"I took to it pretty quickly - probably because I'd skated as a kid. It's a case of making the time to do it now. If I go on my own, I put on the headphones and do a good stint. I could do five or six laps of the park which are 1.5k each. At the beginning my legs were a bit sore but there's definitely muscle memory there."

Rollerblading and roller skating are one of this summer's big trends. As we embrace all things that trigger nostalgia from drive-in movies to vintage TV, freewheeling on skates or blades is having its day in the sun again.

Vogue recently reported a "skate shortage worldwide", with sports shops seeing the highest demand since the early 2000s. In the US, sales of rollerblades rose by 300pc from March to June, shipping more products domestically in May than any month in the past 20 years.

Reese Witherspoon, a woman who knows a thing or two about being on trend, recently used her Instagram account to tell her followers about her new purchase: rollerblades. Accompanied by a video of a young woman making blading backwards look like a walk in the park she asked: "Now who is gonna teach me these moves? It can't be that hard, right?"

TikTok videos of teenagers dancing in 1970s-style roller skates have been going viral, inspiring some, including Donegal mum Deirdre Fitzpatrick, (36) to give it a go.

"It was one of those things during lockdown - I downloaded TikTok and when I saw videos of people skating it sparked something in me," says Deirdre, mum to Evan (6), Jake (10) and Adam (14).

"I remember loving roller skates so much when I was a kid. I just felt I wanted to be able to dance on roller skates. I think I became a bit obsessed with it for a while. I kept coming back to it and watching the videos. I decided I'd buy a pair for myself so I went online and looked," says Deirdre.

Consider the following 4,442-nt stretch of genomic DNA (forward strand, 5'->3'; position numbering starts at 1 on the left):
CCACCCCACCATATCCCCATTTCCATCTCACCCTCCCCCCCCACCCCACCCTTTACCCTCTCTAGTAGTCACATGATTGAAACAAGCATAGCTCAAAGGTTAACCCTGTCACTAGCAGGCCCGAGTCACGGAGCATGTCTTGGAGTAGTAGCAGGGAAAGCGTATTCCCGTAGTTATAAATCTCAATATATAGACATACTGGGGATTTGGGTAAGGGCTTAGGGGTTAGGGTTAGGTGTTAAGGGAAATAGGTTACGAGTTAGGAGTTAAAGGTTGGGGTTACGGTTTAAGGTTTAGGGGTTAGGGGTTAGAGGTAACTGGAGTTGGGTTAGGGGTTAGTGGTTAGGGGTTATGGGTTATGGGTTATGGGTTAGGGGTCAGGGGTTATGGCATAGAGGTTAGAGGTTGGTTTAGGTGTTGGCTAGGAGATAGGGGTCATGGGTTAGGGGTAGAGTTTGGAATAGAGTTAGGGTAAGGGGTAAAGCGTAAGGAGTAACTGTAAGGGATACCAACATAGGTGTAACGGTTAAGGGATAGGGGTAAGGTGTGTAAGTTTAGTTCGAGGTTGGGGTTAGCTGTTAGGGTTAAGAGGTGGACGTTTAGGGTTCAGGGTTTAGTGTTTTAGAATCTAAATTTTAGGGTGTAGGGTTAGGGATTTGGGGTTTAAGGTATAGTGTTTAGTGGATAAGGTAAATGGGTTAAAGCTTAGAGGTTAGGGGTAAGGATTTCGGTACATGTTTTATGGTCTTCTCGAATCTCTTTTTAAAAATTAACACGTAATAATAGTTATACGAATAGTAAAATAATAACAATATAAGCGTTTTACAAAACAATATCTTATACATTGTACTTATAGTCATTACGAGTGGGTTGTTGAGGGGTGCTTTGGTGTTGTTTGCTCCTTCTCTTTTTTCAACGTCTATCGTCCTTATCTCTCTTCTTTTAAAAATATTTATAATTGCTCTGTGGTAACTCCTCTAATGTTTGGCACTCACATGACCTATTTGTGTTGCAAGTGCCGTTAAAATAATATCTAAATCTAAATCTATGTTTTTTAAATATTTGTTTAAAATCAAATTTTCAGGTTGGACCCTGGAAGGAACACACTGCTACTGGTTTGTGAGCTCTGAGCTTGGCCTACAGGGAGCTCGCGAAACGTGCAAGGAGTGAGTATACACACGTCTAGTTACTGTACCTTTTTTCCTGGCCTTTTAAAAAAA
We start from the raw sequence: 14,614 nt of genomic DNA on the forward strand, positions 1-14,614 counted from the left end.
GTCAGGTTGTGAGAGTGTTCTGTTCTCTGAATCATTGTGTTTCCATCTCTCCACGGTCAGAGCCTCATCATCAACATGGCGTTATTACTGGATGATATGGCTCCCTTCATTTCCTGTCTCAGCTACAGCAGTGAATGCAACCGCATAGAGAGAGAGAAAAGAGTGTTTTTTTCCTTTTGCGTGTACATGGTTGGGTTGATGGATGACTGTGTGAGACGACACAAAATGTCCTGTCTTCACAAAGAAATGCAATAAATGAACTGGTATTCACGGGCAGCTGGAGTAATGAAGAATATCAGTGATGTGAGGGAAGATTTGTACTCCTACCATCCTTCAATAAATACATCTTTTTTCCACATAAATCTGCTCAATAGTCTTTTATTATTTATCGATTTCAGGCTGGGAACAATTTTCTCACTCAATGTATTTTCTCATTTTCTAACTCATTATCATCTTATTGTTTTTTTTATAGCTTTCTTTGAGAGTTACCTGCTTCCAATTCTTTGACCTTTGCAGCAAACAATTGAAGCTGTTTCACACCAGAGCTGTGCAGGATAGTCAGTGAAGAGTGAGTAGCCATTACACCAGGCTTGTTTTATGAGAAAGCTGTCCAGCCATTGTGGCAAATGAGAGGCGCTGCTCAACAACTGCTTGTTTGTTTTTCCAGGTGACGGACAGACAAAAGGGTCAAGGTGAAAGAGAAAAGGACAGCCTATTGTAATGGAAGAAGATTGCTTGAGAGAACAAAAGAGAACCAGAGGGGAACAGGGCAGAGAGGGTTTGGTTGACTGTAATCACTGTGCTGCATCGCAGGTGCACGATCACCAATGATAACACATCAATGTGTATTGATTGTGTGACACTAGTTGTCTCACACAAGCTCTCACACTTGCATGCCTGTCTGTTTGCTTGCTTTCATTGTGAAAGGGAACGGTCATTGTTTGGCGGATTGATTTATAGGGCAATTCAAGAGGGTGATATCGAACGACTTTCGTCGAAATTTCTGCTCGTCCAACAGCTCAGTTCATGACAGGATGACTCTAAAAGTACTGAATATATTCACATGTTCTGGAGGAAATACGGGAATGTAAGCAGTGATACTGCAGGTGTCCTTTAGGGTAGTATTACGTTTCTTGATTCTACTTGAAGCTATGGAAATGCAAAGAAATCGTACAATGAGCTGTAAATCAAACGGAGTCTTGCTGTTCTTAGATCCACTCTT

Eventually she settled on a pair of rollerblades which required an upgrade. Deirdre wanted outdoor wheels so she had to find a specialist store that would give hers a reboot.

She found a small store in England with two ladies running it who were able to help her. In April Deirdre was finally ready to get going, starting tentatively in the house, moving to the garden and finally going to Ballymacool Park, not far from her home in Letterkenny.

There were a few falls initially but Deirdre says even now she has mastered the art of falling so she doesn't hurt herself. Armed with knee pads, elbow pads and wrist guards - she is prioritising her safety. Building websites for people for a living, Deirdre says a broken wrist would put her out of work.

As she built up her skill, Deirdre found that rollerblading was not only helping her fitness, it was helping her feel less anxious about things. "It's great because you can't really think of anything else - you're so busy keeping an eye out for pebbles. Now I'm getting out for about 45 minutes, listening to R&B on Spotify. I have my friends dying to start as well," she says.

While Deirdre had roller skates as a child she says she never reached the proficiency of her older cousin Paula who would skate up and down the road near their home.

"When I first put them on, it was like trying to find my sea legs. As an adult you're so different. You're afraid of making a fool of yourself and you're afraid of falling. When I put some music on, that's when the muscle memory came back," says Deirdre.

"I've tried to go for walks or runs but you're always thinking about getting home again but with this I just get on with it. I really want to learn how to do all the funky little moves. It looks so easy on the videos but it's not," she says.

When she drops her sons to football now, Deirdre takes to the park to get some practice in. While they won't admit it she knows her boys think it's pretty cool that their Mum is the one gliding around the park listening to R&B as she goes.

Irish Independent